The main patient eligibility criterion for OPAT programs is the need for long-term parenteral antimicrobial treatment, preferably based on culture and antibiogram results. Oral treatment should always be given preference in cases whenever possible. In addition, only patients who are clinically stable and whose infection and possible comorbidities are under control can be referred for OPAT.
Sociocultural and family-related factors
Patients referred for OPAT should have the social and/or familial support needed for the particular features of this therapy. They need to assume co-responsibility for the treatment, especially in relation to adherence to the therapy and maintenance of venous access. In cases in which drug infusion can be performed at the patient's home, team members should also certify that the location demonstrates the necessary conditions for safely performing venous infusions.
Patient's and caregiver's inability to comprehend the OPAT program, including catheter care and locomotion difficulties, should be considered an exclusion criterion for OPAT. It is not recommended that patients with histories of active alcoholism or drug addiction be candidates for this therapy practice, especially because of the risk of improper catheter manipulation. Table 2 shows the main characteristics to be evaluated for patient eligibility for OPAT.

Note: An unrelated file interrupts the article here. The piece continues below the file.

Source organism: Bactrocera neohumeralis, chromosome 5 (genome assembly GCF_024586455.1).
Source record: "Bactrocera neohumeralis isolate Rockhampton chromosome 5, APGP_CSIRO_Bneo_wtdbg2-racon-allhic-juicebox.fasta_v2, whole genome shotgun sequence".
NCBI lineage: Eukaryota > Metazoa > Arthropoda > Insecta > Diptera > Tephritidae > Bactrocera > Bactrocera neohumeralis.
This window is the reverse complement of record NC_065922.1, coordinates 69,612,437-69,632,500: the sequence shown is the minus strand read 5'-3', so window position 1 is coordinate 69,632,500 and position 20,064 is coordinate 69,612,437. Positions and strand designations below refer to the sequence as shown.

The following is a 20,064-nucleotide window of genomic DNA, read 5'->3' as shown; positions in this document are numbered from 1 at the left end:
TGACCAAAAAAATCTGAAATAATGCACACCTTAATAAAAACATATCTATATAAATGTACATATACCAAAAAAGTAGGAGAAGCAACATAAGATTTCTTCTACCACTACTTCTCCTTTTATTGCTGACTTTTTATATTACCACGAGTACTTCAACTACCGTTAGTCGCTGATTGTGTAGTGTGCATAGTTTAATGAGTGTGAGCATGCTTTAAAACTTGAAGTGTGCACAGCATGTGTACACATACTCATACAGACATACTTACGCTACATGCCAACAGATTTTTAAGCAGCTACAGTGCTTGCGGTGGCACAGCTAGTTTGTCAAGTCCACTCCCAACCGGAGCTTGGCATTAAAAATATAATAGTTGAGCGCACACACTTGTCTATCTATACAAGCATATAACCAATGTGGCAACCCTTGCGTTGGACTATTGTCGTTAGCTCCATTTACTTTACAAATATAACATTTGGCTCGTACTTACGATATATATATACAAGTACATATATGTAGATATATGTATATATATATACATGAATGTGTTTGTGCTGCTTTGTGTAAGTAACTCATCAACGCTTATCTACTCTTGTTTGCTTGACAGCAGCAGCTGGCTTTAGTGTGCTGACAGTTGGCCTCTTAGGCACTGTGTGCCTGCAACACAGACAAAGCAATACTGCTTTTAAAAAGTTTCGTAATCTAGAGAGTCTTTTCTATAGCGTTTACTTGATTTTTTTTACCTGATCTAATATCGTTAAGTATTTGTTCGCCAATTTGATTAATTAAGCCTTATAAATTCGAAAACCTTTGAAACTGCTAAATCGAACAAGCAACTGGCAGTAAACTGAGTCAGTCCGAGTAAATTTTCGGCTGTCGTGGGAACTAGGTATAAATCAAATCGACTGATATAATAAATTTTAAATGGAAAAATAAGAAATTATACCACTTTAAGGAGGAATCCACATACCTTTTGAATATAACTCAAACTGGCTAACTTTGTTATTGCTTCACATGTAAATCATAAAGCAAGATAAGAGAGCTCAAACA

Diagnosis of eligibility for OPAT
Patients with diagnoses of the infections described below are considered eligible for treatment under an OPAT regimen:
* Complicated upper respiratory tract infections, including malignant external otitis, necrotizing external otitis and rhinosinusitis (8-11);
* Respiratory infections, including complicated pneumonias, empyemas, lung abscesses, cystic fibrosis, exacerbations of the conditions of chronic obstructive pulmonary disease (COPD), infected bronchiectasis, community-acquired pneumonia, and nosocomial pneumonia (12);
* Microbiologically-proven endocarditis due to Streptococcus viridians (13,14) in patients who do not present signs of possible complications of infectious endocarditis or predictors of poor prognosis. Patients with conditions related to other agents or without microbiological proof are not considered eligible for OPAT in Brazil;
* Complicated infections of the urinary tract (15,16);
* Intra-abdominal infections, including secondary peritonitis, abscess, sepsis, cholecystitis with perforation or abscess, intra-abdominal abscess, appendicitis with perforation or abscess, stomach or intestinal perforation, peritonitis, diverticulitis with perforation, peritonitis or abscess. (17,18) Patients are considered eligible for OPAT when they have stabilized and do not require new surgical interventions;
* Skin and soft-tissue infections, including cellulitis, large abscesses, surgical wound infections, infected burns, infected ulcers, infected bites and pyomyositis. (19,20) Patients are considered eligible for OPAT when they have stabilized and do not require surgical interventions;
* Osteoarticular infections, including pyoarthritis, acute and chronic osteomyelitis, and orthopedic implant-related infections. (5,21)